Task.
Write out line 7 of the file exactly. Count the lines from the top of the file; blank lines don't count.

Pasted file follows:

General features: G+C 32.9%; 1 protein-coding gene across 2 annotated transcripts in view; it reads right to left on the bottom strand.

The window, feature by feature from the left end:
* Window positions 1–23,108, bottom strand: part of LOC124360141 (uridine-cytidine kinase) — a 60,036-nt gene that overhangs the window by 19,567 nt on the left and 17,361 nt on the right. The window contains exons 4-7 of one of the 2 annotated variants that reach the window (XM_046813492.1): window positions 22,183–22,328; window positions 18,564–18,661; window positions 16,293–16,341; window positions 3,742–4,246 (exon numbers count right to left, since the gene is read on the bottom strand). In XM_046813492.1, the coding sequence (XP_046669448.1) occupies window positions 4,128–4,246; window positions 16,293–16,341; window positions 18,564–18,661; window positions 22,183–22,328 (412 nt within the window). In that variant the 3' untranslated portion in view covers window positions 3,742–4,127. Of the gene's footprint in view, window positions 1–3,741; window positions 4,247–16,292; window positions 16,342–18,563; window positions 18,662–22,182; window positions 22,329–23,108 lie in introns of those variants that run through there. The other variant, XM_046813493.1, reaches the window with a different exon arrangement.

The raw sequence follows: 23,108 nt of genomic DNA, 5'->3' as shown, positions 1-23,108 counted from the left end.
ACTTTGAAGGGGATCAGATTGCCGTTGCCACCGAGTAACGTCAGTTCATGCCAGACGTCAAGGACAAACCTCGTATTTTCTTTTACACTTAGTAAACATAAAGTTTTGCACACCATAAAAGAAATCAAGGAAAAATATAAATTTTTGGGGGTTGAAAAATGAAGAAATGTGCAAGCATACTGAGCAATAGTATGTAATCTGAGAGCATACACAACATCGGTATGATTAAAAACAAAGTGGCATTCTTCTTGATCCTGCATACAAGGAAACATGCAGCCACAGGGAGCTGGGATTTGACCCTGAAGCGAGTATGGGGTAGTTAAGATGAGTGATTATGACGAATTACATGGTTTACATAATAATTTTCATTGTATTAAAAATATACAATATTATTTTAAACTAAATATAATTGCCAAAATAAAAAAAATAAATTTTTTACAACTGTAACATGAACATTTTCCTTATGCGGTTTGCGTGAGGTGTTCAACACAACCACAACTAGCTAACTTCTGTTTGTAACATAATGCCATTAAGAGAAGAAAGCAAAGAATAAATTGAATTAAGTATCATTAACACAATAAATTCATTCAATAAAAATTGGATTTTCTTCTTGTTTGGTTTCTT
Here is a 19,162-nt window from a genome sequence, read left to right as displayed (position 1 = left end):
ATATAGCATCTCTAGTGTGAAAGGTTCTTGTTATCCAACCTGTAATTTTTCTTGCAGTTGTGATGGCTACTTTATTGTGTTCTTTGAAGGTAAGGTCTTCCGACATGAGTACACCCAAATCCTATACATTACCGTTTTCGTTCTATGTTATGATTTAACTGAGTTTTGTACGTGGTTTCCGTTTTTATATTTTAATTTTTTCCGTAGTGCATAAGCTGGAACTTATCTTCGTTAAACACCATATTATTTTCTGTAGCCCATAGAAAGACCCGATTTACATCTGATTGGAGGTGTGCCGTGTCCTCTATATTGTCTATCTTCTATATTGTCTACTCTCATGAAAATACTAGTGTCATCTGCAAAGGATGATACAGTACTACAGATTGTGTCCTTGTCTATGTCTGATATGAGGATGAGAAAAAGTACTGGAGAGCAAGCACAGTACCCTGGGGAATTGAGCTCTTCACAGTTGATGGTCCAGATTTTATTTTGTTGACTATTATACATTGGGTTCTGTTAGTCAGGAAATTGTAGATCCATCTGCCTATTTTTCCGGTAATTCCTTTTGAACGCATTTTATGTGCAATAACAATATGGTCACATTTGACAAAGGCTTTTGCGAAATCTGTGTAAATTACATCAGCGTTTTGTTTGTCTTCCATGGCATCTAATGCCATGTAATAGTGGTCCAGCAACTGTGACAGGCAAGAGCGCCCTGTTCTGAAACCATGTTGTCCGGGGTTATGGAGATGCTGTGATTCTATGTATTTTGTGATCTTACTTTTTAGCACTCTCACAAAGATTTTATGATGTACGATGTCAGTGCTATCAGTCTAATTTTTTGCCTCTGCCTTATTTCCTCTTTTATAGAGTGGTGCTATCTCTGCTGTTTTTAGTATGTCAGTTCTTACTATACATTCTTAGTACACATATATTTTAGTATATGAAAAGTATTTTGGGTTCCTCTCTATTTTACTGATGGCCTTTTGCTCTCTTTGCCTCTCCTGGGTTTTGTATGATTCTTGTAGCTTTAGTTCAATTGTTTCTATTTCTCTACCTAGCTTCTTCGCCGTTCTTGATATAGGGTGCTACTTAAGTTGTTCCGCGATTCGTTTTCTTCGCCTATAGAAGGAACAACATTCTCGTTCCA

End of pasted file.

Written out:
ATATAGCATCTCTAGTGTGAAAGGTTCTTGTTATCCAACCTGTAATTTTTCTTGCAGTTGTGATGGCTACTTTATTGTGTTCTTTGAAGGTAAGGTCTTCCGACATGAGTACACCCAAATCCTATACATTACCGTTTTCGTTCTATGTTATGATTTAACTGAGTTTTGTACGTGGTTTCCGTTTTTATATTTTAATTTTTTCCGTAGTGCATAAGCTGGAACTTATCTTCGTTAAACACCATATTATTTTCTGTAGCCCATAGAAAGACCCGATTTACATCTGATTGGAGGTGTGCCGTGTCCTCTATATTGTCTATCTTCTATATTGTCTACTCTCATGAAAATACTAGTGTCATCTGCAAAGGATGATACAGTACTACAGATTGTGTCCTTGTCTATGTCTGATATGAGGATGAGAAAAAGTACTGGAGAGCAAGCACAGTACCCTGGGGAATTGAGCTCTTCACAGTTGATGGTCCAGATTTTATTTTGTTGACTATTATACATTGGGTTCTGTTAGTCAGGAAATTGTAGATCCATCTGCCTATTTTTCCGGTAATTCCTTTTGAACGCATTTTATGTGCAATAACAATATGGTCACATTTGACAAAGGCTTTTGCGAAATCTGTGTAAATTACATCAGCGTTTTGTTTGTCTTCCATGGCATCTAATGCCATGTAATAGTGGTCCAGCAACTGTGACAGGCAAGAGCGCCCTGTTCTGAAACCATGTTGTCCGGGGTTATGGAGATGCTGTGATTCTATGTATTTTGTGATCTTACTTTTTAGCACTCTCACAAAGATTTTATGATGTACGATGTCAGTGCTATCAGTCTAATTTTTTGCCTCTGCCTTATTTCCTCTTTTATAGAGTGGTGCTATCTCTGCTGTTTTTAGTATGTCAGTTCTTACTATACATTCTTAGTACACATATATTTTAGTATATGAAAAGTATTTTGGGTTCCTCTCTATTTTACTGATGGCCTTTTGCTCTCTTTGCCTCTCCTGGGTTTTGTATGATTCTTGTAGCTTTAGTTCAATTGTTTCTATTTCTCTACCTAGCTTCTTCGCCGTTCTTGATATAGGGTGCTACTTAAGTTGTTCCGCGATTCGTTTTCTTCGCCTATAGAAGGAACAACATTCTCGTTCCA